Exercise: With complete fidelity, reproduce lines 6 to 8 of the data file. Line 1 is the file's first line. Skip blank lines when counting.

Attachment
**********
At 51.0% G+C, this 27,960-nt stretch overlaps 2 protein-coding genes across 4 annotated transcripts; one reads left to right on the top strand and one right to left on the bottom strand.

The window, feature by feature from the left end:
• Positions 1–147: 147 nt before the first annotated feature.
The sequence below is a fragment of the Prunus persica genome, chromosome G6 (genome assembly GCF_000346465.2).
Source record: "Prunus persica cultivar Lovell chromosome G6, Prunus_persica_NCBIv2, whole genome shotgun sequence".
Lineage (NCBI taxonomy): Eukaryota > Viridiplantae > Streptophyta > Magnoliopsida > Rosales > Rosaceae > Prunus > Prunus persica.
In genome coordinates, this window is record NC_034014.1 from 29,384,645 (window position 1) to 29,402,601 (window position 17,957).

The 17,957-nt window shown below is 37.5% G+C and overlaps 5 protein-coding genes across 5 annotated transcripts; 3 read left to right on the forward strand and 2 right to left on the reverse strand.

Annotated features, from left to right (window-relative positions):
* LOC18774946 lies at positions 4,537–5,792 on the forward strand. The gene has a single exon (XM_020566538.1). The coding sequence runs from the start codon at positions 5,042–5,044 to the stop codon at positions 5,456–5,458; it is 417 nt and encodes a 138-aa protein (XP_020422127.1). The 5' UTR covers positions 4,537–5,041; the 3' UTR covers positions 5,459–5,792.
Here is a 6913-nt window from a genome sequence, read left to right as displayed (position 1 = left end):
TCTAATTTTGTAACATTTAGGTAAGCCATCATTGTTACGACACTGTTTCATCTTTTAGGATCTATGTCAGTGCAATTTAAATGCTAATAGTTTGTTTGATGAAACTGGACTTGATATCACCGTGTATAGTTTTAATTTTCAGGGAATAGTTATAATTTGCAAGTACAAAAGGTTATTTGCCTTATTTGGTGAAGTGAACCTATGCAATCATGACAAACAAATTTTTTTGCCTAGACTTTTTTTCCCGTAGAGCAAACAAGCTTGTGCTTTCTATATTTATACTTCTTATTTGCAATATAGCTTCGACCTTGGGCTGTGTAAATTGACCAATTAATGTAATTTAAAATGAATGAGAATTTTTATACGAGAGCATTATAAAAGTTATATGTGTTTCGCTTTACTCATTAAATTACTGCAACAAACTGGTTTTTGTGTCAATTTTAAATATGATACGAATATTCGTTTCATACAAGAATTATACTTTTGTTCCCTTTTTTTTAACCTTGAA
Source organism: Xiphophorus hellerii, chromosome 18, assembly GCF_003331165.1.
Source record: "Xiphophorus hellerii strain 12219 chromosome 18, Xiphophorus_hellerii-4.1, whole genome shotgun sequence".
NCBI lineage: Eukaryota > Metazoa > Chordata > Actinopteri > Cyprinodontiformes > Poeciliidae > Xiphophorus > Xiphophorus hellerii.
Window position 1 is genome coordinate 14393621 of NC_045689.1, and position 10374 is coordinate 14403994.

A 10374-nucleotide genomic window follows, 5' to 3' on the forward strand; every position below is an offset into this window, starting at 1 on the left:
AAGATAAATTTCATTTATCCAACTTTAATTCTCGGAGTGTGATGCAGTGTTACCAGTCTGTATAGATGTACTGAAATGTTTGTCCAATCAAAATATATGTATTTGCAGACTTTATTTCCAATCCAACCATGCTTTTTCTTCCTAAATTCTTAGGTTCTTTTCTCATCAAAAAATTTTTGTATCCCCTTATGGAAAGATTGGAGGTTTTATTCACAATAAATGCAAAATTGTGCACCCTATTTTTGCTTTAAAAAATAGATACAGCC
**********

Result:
Lineage (NCBI taxonomy): Eukaryota > Viridiplantae > Streptophyta > Magnoliopsida > Rosales > Rosaceae > Prunus > Prunus persica.
In genome coordinates, this window is record NC_034014.1 from 29,384,645 (window position 1) to 29,402,601 (window position 17,957).

The 17,957-nt window shown below is 37.5% G+C and overlaps 5 protein-coding genes across 5 annotated transcripts; 3 read left to right on the forward strand and 2 right to left on the reverse strand.